1200–1204 Fourth Crusade.
1217 Fifth Crusade.
1241 Mongols defeat Germans in Silesia, invade Poland and Hungary, withdraw from Europe after Ughetai, Mongol leader, dies.
1248 Seventh Crusade.
1271 Marco Polo of Venice travels to China, in court of Kublai Khan (1275–1292), returns to Genoa (1295) and writes Travels.
1273 Thomas Aquinas stops work on Summa Theologica.
1295 English King Edward I summons the Model Parliament.
Boy’s Choir at Kreuz-Kirche, Dresden founded.
“ Summer is icumen in,” probably the earliest English round.
Adam De La Halle, French composer of musical plays is born.
Beginnings of choral Passion
The “Portatio” a portable small organ is invented.
Perotinus becomes the main representative of the French “Ars Antigua”
The first mastersinger school is started in Mainz.
Adam de la Halle writes ”Le Jeu de la Feuillee,” first French “Operette”.
Franco of Cologne and Pierre de la Croix develop the musical form of the motet.
Giovanni da Cascia, Italian composer born.
Adam de la Halle composes “Jeu de Robin et Marion”.
Adam De La Halle dies.
Jean de Muris, French composer is born.
Phillipe de Vitry, French composer born.
Adam de la Halle
Adam de la Halle, also known as Adam le Bossu (Adam the Hunchback) (1238 – 1287) was a French-born trouvère, poet and musician. Adam's literary and musical works include chansons and jeux-partis (poetic debates) in the style of the trouvères; polyphonic rondel and motets in the style of early liturgical polyphony; and a musical play, "Jeu de Robin et Marion" (c. 1282-83), which is considered the earliest surviving secular French play with music. He was a member of the Confrérie des jongleurs et bourgeois d'Arras.
Adam's other nicknames, "le Bossu d'Arras" and "Adam d'Arras", suggest that he came from Arras, France. The sobriquet "the Hunchback" was probably a family name; Adam himself points out that he was not one. His father, Henri de la Halle, was a well-known Citizen of Arras, and Adam studied grammar, theology, and music at the Cistercian abbey of Vaucelles, near Cambrai. Father and son had their share in the civil discords in Arras, and for a short time took refuge in Douai. Adam had been destined for the church, but renounced this intention, and married a certain Marie, who figures in many of his songs, rondeaux, motets and jeux-partis. Afterwards he joined the household of Robert II, Count of Artois; and then was attached to Charles of Anjou, brother of Louis IX, whose fortunes he followed in Egypt, Syria, Palestine, and Italy.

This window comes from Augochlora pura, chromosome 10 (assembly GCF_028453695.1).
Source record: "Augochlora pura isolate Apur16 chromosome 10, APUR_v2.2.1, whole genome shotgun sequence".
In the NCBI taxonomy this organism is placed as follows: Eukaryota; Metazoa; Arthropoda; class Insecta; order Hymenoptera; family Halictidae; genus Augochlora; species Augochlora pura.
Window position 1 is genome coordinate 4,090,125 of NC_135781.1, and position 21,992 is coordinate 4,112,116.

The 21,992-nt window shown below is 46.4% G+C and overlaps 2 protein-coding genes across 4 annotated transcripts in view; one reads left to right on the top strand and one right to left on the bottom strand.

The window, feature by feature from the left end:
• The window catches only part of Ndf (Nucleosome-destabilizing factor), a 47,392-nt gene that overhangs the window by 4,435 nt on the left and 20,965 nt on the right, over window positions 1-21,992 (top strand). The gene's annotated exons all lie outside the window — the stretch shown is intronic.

At the court of Charles, after Charles became king of Naples, Adam wrote his Jeu de Robin et Marion, the most famous of his works. Adam's shorter pieces are accompanied by music, of which a transcript in modern notation, with the original score, is given in Coussemaker's edition. His Jeu de Robin et Marion is cited as the earliest French play with music on a secular subject. The pastoral, which tells how Marion resisted the knight, and remained faithful to Robert the shepherd, is based on an old chanson, Robin m'aime, Robin m'a. It consists of dialogue varied by refrains already current in popular song. The melodies to which these are set have the character of folk music, and are more spontaneous and melodious than the more elaborate music of his songs and motets. Fétis considered Le Jeu de Robin et Marion and Le Jeu de la feuillée forerunners of the comic opera. An adaptation of Le Jeu Robin et Marion, by Julien Tiersot, was played at Arras by a company from the Paris Opéra-Comique on the occasion of a festival in 1896 in honour of Adam de le Hale.
His other play, Le jeu Adan or Le jeu de la Feuillee (ca. 1262), is a satirical drama in which he introduces himself, his father and the citizens of Arras with their peculiarities. His works include a congé, or satirical farewell to the city of Arras, and an unfinished chanson de geste in honour of Charles of Anjou, Le roi de Sicile, begun in 1282; another short piece, Le jeu du pelerin, is sometimes attributed to him.
His known works include thirty-six chansons (literally, "songs"), forty-six rondets de carole, eighteen jeux-partis, fourteen rondeaux, five motets, one rondeau-virelai, one ballette, one dit d'amour, and one congé.